- They are too expensive.

    - They are not portable enough. If I want to lug something around separately just to play games, I could probably get a second-hand PSP or DS Lite for around the same price.

    - They are not ergonomically designed. By this, I mean that they don't foot flush with the system and can stay connected to the phone.

    - They take time to set up. By the time I've gotten the thing out of my bag, connected it up and finally started to play, I've probably arrived at my train station.

    - There is no separate power supply. It needs one to charge the phone AND one to charge the unit itself.

    In conclusion, I would like something like a Bladepad, which basically is a slide out case with a controller that slides out from the bottom (giving your phone the form factor of an xperia play). Until Moga does that, all their pads are useful only for home gaming (and I've already got an ouya and a ps3 pad for that).

    • Joshua Hill

      I imagine when the controller is plugged into a power source charging it can still be connected to you mobile device and charging it. There is one big USB looking connector ( presumably for charging the controller) and one small micro USB connector (presumably for charging your mobile device).

      Also there is absolutely no reason you couldn't charge both devices simultaneously if you had to devices to charge, i.e. any powered USB port, an AC charger, any portable charger, e.t.c.

      • Primalxconvoy

        That hardly fits the role of mobile though, right?

        • Joshua Hill

          Charging at all hardly fits the notion of mobile, yet that was one of YOUR initial criticisms. Don't go trying to change the context now to rebuff my counterpoint.

          In general I got the impression the price put you off and the fact that you already own similar devices. I could have provided counterpoints to what I consider your ill thought out points but if your idea of a discussion is to change the rules and context to defend yourself from a polite contributory post I'm glad I didn't waste my time.

          • Primalxconvoy

            Thanks for your points. My apologies for my curt reply, especially as you were trying to help.

            As for charging, i don't think that counters my points about mobility. The device is designed to charge the phone as the Bluetooth connection saps eee phone battery. One criticism of the pad across the board is that it doesn't charge both devices at the same time.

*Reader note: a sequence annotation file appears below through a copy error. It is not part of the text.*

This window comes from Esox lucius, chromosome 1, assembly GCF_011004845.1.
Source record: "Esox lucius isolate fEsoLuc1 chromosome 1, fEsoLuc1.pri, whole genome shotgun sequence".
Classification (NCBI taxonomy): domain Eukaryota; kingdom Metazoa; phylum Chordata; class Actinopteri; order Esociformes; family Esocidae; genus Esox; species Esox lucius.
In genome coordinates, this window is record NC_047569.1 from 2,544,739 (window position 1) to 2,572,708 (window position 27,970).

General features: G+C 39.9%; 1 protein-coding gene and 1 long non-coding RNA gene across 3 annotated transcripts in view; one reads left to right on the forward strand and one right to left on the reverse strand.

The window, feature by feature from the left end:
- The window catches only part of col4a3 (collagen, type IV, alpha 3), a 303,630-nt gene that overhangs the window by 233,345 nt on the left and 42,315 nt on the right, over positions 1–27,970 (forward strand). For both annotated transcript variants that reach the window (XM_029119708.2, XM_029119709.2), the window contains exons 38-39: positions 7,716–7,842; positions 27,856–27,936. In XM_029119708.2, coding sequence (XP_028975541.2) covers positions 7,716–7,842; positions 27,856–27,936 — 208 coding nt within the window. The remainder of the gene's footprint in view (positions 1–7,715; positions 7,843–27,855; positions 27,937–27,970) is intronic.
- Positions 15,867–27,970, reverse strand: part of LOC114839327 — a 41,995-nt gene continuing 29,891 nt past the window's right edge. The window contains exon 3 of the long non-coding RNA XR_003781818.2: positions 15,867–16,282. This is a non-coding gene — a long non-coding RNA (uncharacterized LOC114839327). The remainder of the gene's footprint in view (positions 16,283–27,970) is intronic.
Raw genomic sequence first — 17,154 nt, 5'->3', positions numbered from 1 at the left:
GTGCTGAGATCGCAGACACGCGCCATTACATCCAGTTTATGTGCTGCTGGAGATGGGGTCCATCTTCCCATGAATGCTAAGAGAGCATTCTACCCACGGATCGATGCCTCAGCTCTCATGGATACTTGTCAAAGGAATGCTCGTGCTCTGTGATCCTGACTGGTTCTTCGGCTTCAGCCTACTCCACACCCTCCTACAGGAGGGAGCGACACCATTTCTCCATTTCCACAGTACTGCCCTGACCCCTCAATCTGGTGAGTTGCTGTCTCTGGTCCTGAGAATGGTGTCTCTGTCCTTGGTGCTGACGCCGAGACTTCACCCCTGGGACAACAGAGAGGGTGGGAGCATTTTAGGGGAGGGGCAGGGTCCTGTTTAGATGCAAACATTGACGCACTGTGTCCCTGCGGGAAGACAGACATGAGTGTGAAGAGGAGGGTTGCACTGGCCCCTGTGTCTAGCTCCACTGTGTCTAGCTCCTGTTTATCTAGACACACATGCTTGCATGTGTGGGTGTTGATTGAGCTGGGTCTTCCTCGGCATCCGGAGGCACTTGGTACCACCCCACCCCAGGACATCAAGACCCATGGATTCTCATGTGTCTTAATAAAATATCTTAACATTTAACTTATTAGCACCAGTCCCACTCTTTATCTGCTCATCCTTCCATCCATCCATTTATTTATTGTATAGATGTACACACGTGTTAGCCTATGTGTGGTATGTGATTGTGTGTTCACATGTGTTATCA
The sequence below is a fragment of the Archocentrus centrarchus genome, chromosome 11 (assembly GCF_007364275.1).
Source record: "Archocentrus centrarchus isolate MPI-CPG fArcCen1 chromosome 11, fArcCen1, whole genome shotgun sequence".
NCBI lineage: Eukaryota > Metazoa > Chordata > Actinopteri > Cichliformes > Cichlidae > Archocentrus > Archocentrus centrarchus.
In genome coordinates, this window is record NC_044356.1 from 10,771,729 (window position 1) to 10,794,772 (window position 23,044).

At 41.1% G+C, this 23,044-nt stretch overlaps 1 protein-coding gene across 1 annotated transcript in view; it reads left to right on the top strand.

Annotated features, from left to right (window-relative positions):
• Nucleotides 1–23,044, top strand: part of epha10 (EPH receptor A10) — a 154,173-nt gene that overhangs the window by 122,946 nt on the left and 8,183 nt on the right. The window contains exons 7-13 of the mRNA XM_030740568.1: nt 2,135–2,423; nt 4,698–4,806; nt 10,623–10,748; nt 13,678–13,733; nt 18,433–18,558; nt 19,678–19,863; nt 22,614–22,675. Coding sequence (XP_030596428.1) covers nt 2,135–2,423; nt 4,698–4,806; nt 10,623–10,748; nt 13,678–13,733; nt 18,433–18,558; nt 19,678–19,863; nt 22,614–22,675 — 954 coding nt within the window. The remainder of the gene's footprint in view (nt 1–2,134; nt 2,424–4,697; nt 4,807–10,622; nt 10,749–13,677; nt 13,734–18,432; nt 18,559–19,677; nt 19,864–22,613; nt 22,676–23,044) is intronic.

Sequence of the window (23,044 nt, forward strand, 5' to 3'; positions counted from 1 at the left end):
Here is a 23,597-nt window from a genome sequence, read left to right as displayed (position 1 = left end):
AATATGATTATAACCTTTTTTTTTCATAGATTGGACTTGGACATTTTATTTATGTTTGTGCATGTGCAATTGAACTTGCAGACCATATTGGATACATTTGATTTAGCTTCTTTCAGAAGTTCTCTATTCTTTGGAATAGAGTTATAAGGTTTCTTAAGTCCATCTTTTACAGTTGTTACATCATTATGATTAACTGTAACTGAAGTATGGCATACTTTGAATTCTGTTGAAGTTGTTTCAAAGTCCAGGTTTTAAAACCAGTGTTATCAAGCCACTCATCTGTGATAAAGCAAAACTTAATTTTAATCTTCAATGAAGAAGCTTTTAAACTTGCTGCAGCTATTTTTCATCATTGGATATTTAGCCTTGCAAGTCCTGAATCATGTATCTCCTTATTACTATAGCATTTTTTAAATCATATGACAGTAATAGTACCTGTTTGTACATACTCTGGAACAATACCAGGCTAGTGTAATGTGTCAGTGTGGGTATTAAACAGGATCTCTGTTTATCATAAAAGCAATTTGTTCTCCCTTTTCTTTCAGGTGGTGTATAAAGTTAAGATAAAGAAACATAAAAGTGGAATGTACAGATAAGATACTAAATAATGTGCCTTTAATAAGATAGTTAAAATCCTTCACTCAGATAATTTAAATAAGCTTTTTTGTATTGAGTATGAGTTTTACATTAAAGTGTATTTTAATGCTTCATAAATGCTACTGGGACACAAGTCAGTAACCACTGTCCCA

• leo98918

            Think of it this way; you can have the controller charge your decide and keep it at the same battery percentage (i.e. 80%) that your phone was prior to you playing games and enabling Bluetooth


            Play games with your battery staying at 80% and when your done playing, have your battery at 30%

            Your reason for it not being mobile/portable because 1 battery can supply power to both the controller and device is over the edge. Your expecting way to much for some mobile gaming experience. An extra battery would add bulk and some weight. If you just want the battery to power the controller, that's fine, just bring your phone charger with you to plug into an outlet. Or just get a portable charger... Or would that not be portable seeing as you have to plug it into your phone... And then recharge the charger when it dies?

            I'm guessing your definition of portable is completely different from most other's.

          • Primalxconvoy

            The reviews I've read have stated that they too found it puzzling that the charge function doesn't allow for better charging of both the pad and the phone simultaneously. Also i can't see how your solutions can show simultaneous charging either.

            I personally wouldn't need the charge feature in a smaller and better designed pad that wasn't so bulky, but if I did have to fork out 80 dollars for a behemoth like the Moga Pro Power, I don't think that I'm being unreasonable to expect it to have enough juice to keep itself and the phone going for longer than the current design allows.

  • letsplaay

    Do they also work as a universal bluetooth controller, i.e. can I connect these to my windows to play, let's say, Dark Souls?

    • nicotinic

      "Should" work in HID mode. But for $80 bucks you best be saving your money and buying a wireless Xbox 360 controller. Unless... you want to use the Moga Hero(less than 80 dollars :') or the Power Pro for both your Android phone and your Windows PC.

      If you have a PS3 DualShock 3 then you could use that with your PC(with MotionJoy program/drivers) and with your phone if you're phone is rooted and is compatible with the SixAxis Android App. I believe the HTC phones, "with" Sense installed, are the main devices where you cannot use the DualShock 3 controller.

  • m00rb

    I hope this review is right and it is a big improvement. I have an original Moga Pocket, it is the worst excuse for a controller I have ever seen. You cannot achieve any level of precision with the original. These ones look like a huge jump, I hope they do well!

  • Zeropoint